Banks and phone service providers are the best when it comes to taking care of their customer needs, a survey carried out last month shows.
According to a global mobile-first consumer experience and feedback platform leveraging text messages and mobile messaging to simplify access to credible, on-demand information from Africa and other emerging regions, the two segments emerged tops in taking care of their clients’ needs.
Banks received 43.47 per cent while telcos got 42.39 per cent from a study carried out by mSurvey on Kenyan consumers by asking them a series of questions relating to customer service.
Other sectors such as education came in at 6.97 per cent, retail (3.76 per cent), government at (1.97 per cent) and transport trailed at 1.43 per cent.
“These two sectors (banking and telecommunication) form a large portion of mSurvey’s customer base; companies in these two sectors are keen on getting customer feedback, which mSurvey enables them to access in real-time at scale.
Such feedback enables businesses to make better decisions across their operations, which eventually address any pain points in the customer journey,” mSurvey team said.
The survey findings were released as the world marked customer service week.
Customer Service Week is celebrated annually during the first week in October when customer-oriented organisations and institutions around the globe recognise the importance of clients experiences and their impact to their entities.
mSurvey’s conversation with Kenyans also revealed that being able to give customer feedback is a crucial part of a buying experience, with 87 per cent of Kenyans saying it was very important and 13 per cent remaining neutral.
When asked how they preferred to give feedback, 42 per cent of respondents said via text messages because it is fast and accessible, giving Kenyans power of instant feedback, in the palm of their hands.
The study was carried out on September 20 and 21, and 527 people completed the survey.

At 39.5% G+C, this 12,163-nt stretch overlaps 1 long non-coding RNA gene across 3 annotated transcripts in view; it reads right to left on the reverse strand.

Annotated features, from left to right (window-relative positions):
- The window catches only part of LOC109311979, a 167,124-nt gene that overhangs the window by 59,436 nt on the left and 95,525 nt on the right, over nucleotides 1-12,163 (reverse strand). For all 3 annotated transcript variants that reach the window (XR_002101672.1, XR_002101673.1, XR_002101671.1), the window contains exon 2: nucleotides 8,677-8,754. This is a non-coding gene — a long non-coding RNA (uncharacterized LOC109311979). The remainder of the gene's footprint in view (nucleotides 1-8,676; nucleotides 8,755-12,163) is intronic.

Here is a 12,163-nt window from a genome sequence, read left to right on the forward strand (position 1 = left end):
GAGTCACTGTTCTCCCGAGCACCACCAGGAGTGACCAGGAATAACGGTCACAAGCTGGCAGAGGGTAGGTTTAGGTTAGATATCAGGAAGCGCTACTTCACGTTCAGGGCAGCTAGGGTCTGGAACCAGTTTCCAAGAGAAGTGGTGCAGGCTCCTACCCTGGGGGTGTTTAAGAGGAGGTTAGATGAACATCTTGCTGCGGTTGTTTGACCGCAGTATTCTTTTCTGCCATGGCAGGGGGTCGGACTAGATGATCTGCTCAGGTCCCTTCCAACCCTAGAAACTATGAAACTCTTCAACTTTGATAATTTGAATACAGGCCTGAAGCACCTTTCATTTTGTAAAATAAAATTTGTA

The outcome revealed that 97 per cent were happier with the customer service now than five years ago.
From the findings, Kenyans are more likely to complain (86 per cent) after receiving bad service, compared to 14 per cent who choose to lick their wounds silently.
The most popular reason for not reacting to poor customer service was that they felt their complaints would not be resolved by respective organisations.
More than half of the respondents (53 per cent) claimed to have stopped using a product or service because of poor customer service, and 91 per cent felt that customer service they receive reflects how much a company values them.
Participants were also asked about customer service week, and 59 per cent of the respondents said they have heard of customer service week.
When asked what they enjoyed most about customer service week, 58 per cent of respondents cited the service they receive with one respondent explaining that the annual event enables an individual to know more about the services or products issued by that given company.
mSurvey chief operating officer Claire Munene said Kenyan businesses are recognising that their customers should be at the heart of their business strategy and where they are not, customer retention becomes a challenge.
“With our flagship product, Voice of a Customer, we are enabling businesses to engage and evaluate their relationship with their customers, by giving them a voice via real-time, mobile messaging conversations,” said Ms Munene.
She said having scrutinised the survey results, there were clear signs that Kenyan businesses are taking the necessary steps to improve some aspects of the service they provide and are giving themselves the competitive edge, by ensuring they are listening to those who know the secrets to their success – their customers.
Voice of the Customer gathers client insights from mobile survey conversations.